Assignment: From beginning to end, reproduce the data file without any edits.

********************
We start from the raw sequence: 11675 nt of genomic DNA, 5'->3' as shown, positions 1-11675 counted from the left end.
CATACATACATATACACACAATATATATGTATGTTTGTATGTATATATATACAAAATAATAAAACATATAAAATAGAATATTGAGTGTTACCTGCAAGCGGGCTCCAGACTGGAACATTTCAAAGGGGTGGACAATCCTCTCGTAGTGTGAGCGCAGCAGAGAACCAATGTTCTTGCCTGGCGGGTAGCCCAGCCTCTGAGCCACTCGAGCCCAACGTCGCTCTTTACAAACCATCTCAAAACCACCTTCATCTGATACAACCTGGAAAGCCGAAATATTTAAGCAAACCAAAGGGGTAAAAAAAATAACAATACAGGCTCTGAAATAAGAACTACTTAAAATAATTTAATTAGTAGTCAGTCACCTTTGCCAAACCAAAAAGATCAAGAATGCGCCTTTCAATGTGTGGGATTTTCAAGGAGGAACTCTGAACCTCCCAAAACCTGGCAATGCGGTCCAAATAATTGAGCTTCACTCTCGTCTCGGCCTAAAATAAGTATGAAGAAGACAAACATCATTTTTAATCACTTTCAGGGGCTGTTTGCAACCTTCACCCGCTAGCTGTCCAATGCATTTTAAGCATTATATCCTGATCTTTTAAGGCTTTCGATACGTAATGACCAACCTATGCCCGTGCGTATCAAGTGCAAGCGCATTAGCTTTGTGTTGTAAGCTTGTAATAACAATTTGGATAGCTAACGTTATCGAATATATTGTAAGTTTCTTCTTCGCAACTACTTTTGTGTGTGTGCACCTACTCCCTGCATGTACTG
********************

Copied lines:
We start from the raw sequence: 11675 nt of genomic DNA, 5'->3' as shown, positions 1-11675 counted from the left end.
CATACATACATATACACACAATATATATGTATGTTTGTATGTATATATATACAAAATAATAAAACATATAAAATAGAATATTGAGTGTTACCTGCAAGCGGGCTCCAGACTGGAACATTTCAAAGGGGTGGACAATCCTCTCGTAGTGTGAGCGCAGCAGAGAACCAATGTTCTTGCCTGGCGGGTAGCCCAGCCTCTGAGCCACTCGAGCCCAACGTCGCTCTTTACAAACCATCTCAAAACCACCTTCATCTGATACAACCTGGAAAGCCGAAATATTTAAGCAAACCAAAGGGGTAAAAAAAATAACAATACAGGCTCTGAAATAAGAACTACTTAAAATAATTTAATTAGTAGTCAGTCACCTTTGCCAAACCAAAAAGATCAAGAATGCGCCTTTCAATGTGTGGGATTTTCAAGGAGGAACTCTGAACCTCCCAAAACCTGGCAATGCGGTCCAAATAATTGAGCTTCACTCTCGTCTCGGCCTAAAATAAGTATGAAGAAGACAAACATCATTTTTAATCACTTTCAGGGGCTGTTTGCAACCTTCACCCGCTAGCTGTCCAATGCATTTTAAGCATTATATCCTGATCTTTTAAGGCTTTCGATACGTAATGACCAACCTATGCCCGTGCGTATCAAGTGCAAGCGCATTAGCTTTGTGTTGTAAGCTTGTAATAACAATTTGGATAGCTAACGTTATCGAATATATTGTAAGTTTCTTCTTCGCAACTACTTTTGTGTGTGTGCACCTACTCCCTGCATGTACTG